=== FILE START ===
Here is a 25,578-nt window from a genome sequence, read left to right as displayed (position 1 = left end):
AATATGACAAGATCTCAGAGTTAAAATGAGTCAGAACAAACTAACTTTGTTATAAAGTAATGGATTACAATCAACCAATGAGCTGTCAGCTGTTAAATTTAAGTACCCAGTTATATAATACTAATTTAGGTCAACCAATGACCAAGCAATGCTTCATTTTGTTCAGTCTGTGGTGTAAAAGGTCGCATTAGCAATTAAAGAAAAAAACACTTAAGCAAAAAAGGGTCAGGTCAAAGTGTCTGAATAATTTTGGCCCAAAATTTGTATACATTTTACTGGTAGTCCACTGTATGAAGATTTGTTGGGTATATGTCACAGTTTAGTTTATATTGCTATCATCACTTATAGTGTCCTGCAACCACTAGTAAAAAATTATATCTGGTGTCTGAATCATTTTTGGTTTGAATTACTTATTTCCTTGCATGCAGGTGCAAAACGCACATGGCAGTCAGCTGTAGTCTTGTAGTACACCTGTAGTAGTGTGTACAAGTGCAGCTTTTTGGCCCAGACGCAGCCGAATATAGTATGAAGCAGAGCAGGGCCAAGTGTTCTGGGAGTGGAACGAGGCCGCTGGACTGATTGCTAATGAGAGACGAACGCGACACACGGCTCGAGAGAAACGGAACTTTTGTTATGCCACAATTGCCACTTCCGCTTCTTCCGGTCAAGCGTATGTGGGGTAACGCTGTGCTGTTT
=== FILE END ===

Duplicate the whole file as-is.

Here is a 25,578-nt window from a genome sequence, read left to right as displayed (position 1 = left end):
AATATGACAAGATCTCAGAGTTAAAATGAGTCAGAACAAACTAACTTTGTTATAAAGTAATGGATTACAATCAACCAATGAGCTGTCAGCTGTTAAATTTAAGTACCCAGTTATATAATACTAATTTAGGTCAACCAATGACCAAGCAATGCTTCATTTTGTTCAGTCTGTGGTGTAAAAGGTCGCATTAGCAATTAAAGAAAAAAACACTTAAGCAAAAAAGGGTCAGGTCAAAGTGTCTGAATAATTTTGGCCCAAAATTTGTATACATTTTACTGGTAGTCCACTGTATGAAGATTTGTTGGGTATATGTCACAGTTTAGTTTATATTGCTATCATCACTTATAGTGTCCTGCAACCACTAGTAAAAAATTATATCTGGTGTCTGAATCATTTTTGGTTTGAATTACTTATTTCCTTGCATGCAGGTGCAAAACGCACATGGCAGTCAGCTGTAGTCTTGTAGTACACCTGTAGTAGTGTGTACAAGTGCAGCTTTTTGGCCCAGACGCAGCCGAATATAGTATGAAGCAGAGCAGGGCCAAGTGTTCTGGGAGTGGAACGAGGCCGCTGGACTGATTGCTAATGAGAGACGAACGCGACACACGGCTCGAGAGAAACGGAACTTTTGTTATGCCACAATTGCCACTTCCGCTTCTTCCGGTCAAGCGTATGTGGGGTAACGCTGTGCTGTTT